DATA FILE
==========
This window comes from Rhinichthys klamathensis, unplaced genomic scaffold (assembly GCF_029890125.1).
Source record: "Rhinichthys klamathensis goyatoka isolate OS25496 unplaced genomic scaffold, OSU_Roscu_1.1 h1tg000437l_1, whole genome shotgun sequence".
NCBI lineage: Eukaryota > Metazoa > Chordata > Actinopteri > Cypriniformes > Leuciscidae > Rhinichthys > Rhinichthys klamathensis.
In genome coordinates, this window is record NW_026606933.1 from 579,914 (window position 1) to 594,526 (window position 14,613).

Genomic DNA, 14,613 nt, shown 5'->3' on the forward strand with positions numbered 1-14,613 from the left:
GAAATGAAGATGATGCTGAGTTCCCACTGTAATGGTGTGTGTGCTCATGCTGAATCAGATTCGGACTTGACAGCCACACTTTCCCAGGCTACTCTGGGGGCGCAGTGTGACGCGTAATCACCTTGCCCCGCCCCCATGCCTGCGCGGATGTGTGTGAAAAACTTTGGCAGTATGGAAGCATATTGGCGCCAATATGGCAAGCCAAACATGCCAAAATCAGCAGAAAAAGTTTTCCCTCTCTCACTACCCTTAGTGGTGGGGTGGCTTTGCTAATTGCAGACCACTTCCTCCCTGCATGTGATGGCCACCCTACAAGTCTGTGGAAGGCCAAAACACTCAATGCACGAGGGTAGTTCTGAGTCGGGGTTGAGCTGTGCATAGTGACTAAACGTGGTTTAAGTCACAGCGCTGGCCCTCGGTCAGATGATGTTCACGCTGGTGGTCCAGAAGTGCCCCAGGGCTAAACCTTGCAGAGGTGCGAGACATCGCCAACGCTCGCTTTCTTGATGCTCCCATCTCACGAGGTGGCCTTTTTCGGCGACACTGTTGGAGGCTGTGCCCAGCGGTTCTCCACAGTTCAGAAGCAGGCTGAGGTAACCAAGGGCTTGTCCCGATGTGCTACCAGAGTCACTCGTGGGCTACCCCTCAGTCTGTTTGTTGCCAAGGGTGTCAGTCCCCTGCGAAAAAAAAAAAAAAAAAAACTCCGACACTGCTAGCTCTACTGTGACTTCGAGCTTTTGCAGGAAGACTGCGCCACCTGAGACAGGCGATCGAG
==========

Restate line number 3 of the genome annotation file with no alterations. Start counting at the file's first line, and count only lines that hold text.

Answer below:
NCBI lineage: Eukaryota > Metazoa > Chordata > Actinopteri > Cypriniformes > Leuciscidae > Rhinichthys > Rhinichthys klamathensis.